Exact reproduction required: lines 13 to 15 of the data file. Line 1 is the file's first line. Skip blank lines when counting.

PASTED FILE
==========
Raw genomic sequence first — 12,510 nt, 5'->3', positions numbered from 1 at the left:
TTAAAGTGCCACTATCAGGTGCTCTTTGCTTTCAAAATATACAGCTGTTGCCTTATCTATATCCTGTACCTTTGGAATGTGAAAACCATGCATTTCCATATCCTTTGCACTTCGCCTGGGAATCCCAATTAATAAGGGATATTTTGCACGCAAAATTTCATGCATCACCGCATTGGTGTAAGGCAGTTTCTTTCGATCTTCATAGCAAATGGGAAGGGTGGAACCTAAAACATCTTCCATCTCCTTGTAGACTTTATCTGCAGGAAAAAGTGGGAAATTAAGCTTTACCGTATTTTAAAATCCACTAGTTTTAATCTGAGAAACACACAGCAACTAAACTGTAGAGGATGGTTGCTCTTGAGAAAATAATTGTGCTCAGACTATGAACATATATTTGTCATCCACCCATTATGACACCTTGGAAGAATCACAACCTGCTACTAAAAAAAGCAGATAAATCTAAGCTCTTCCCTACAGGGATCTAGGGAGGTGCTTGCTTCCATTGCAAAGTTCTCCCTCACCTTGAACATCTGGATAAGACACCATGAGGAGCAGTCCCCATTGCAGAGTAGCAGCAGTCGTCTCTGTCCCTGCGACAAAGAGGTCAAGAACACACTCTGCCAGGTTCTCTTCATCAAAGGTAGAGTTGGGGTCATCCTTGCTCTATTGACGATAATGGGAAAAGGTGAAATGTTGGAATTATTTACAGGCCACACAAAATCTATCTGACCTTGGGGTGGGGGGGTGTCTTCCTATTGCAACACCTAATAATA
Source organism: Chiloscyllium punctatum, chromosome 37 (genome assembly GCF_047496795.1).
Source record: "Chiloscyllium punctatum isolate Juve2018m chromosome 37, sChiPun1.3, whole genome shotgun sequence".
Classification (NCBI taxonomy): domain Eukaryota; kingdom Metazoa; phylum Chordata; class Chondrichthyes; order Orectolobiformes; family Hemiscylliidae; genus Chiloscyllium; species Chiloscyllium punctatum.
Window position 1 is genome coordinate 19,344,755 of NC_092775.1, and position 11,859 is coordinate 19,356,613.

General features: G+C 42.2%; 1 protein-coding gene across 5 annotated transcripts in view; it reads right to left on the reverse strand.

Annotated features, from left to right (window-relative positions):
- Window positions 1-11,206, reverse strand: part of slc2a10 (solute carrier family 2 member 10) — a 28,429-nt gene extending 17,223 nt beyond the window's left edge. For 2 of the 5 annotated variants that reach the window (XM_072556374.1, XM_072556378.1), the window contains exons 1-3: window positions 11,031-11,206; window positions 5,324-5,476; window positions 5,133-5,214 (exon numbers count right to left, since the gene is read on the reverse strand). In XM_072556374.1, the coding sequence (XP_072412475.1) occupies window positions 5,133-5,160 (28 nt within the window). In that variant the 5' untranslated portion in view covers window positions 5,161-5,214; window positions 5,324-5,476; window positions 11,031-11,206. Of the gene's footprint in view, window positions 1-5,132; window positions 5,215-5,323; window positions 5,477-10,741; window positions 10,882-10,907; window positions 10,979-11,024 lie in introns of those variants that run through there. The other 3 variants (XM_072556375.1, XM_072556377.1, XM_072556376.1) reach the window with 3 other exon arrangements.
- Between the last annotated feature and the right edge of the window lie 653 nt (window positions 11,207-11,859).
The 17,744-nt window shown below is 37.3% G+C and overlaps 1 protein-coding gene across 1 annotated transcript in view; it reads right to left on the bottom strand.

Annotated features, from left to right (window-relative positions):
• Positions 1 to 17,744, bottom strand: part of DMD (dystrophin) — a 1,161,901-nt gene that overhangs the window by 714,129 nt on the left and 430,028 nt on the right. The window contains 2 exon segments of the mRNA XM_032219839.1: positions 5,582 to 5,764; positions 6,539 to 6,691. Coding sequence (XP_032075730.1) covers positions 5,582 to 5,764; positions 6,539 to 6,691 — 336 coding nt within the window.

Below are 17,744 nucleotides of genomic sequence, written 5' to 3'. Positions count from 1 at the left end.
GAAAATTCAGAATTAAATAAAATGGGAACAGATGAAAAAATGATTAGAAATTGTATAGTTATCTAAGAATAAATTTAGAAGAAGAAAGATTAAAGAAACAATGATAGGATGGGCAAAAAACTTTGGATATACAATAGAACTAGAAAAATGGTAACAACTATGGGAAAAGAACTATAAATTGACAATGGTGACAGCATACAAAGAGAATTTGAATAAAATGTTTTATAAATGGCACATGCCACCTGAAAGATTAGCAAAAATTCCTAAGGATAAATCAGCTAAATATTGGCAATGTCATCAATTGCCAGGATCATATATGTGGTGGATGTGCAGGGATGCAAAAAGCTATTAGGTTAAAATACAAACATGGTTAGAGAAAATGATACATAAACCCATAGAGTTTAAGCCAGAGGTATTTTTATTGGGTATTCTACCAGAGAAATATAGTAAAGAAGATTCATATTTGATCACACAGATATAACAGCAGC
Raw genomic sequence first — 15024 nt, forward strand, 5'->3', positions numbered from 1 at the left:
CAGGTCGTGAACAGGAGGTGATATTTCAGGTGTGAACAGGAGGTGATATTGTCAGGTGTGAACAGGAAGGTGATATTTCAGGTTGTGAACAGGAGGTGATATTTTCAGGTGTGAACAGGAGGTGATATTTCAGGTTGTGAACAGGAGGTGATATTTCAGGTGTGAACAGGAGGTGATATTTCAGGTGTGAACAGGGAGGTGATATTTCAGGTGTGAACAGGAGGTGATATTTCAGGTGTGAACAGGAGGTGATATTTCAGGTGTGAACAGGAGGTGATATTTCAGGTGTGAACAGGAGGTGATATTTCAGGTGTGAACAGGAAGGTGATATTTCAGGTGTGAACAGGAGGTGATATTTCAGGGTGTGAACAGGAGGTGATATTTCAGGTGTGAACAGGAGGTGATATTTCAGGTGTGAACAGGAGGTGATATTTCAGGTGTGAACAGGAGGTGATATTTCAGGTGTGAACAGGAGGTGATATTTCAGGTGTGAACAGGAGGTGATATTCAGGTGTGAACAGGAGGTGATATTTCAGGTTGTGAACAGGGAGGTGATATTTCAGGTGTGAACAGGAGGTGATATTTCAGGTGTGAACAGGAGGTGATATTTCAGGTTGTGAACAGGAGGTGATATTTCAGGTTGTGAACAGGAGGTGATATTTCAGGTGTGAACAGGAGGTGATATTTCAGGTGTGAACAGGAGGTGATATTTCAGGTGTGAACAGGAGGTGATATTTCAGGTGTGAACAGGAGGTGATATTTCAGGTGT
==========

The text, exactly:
• Positions 1 to 17,744, bottom strand: part of DMD (dystrophin) — a 1,161,901-nt gene that overhangs the window by 714,129 nt on the left and 430,028 nt on the right. The window contains 2 exon segments of the mRNA XM_032219839.1: positions 5,582 to 5,764; positions 6,539 to 6,691. Coding sequence (XP_032075730.1) covers positions 5,582 to 5,764; positions 6,539 to 6,691 — 336 coding nt within the window.

Below are 17,744 nucleotides of genomic sequence, written 5' to 3'. Positions count from 1 at the left end.
GAAAATTCAGAATTAAATAAAATGGGAACAGATGAAAAAATGATTAGAAATTGTATAGTTATCTAAGAATAAATTTAGAAGAAGAAAGATTAAAGAAACAATGATAGGATGGGCAAAAAACTTTGGATATACAATAGAACTAGAAAAATGGTAACAACTATGGGAAAAGAACTATAAATTGACAATGGTGACAGCATACAAAGAGAATTTGAATAAAATGTTTTATAAATGGCACATGCCACCTGAAAGATTAGCAAAAATTCCTAAGGATAAATCAGCTAAATATTGGCAATGTCATCAATTGCCAGGATCATATATGTGGTGGATGTGCAGGGATGCAAAAAGCTATTAGGTTAAAATACAAACATGGTTAGAGAAAATGATACATAAACCCATAGAGTTTAAGCCAGAGGTATTTTTATTGGGTATTCTACCAGAGAAATATAGTAAAGAAGATTCATATTTGATCACACAGATATAACAGCAGC